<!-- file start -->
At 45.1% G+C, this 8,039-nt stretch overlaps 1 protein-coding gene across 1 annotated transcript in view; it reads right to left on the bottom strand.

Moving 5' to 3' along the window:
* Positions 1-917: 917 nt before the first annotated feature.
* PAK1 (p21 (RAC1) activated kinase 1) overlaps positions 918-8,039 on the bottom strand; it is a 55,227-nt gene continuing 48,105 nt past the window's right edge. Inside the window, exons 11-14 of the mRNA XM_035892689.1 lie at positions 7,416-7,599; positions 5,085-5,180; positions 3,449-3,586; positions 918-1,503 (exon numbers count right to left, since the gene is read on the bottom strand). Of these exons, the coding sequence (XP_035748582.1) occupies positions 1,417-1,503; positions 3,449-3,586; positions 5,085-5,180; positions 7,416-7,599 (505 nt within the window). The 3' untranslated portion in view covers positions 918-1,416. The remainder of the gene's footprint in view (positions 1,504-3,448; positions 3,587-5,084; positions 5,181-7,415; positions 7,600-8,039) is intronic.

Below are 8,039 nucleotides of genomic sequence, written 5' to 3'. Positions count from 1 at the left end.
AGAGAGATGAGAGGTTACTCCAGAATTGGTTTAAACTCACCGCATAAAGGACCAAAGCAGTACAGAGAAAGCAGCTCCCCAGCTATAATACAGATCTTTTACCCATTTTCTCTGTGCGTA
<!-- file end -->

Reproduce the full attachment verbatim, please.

At 45.1% G+C, this 8,039-nt stretch overlaps 1 protein-coding gene across 1 annotated transcript in view; it reads right to left on the bottom strand.

Moving 5' to 3' along the window:
* Positions 1-917: 917 nt before the first annotated feature.
* PAK1 (p21 (RAC1) activated kinase 1) overlaps positions 918-8,039 on the bottom strand; it is a 55,227-nt gene continuing 48,105 nt past the window's right edge. Inside the window, exons 11-14 of the mRNA XM_035892689.1 lie at positions 7,416-7,599; positions 5,085-5,180; positions 3,449-3,586; positions 918-1,503 (exon numbers count right to left, since the gene is read on the bottom strand). Of these exons, the coding sequence (XP_035748582.1) occupies positions 1,417-1,503; positions 3,449-3,586; positions 5,085-5,180; positions 7,416-7,599 (505 nt within the window). The 3' untranslated portion in view covers positions 918-1,416. The remainder of the gene's footprint in view (positions 1,504-3,448; positions 3,587-5,084; positions 5,181-7,415; positions 7,600-8,039) is intronic.

Below are 8,039 nucleotides of genomic sequence, written 5' to 3'. Positions count from 1 at the left end.
AGAGAGATGAGAGGTTACTCCAGAATTGGTTTAAACTCACCGCATAAAGGACCAAAGCAGTACAGAGAAAGCAGCTCCCCAGCTATAATACAGATCTTTTACCCATTTTCTCTGTGCGTA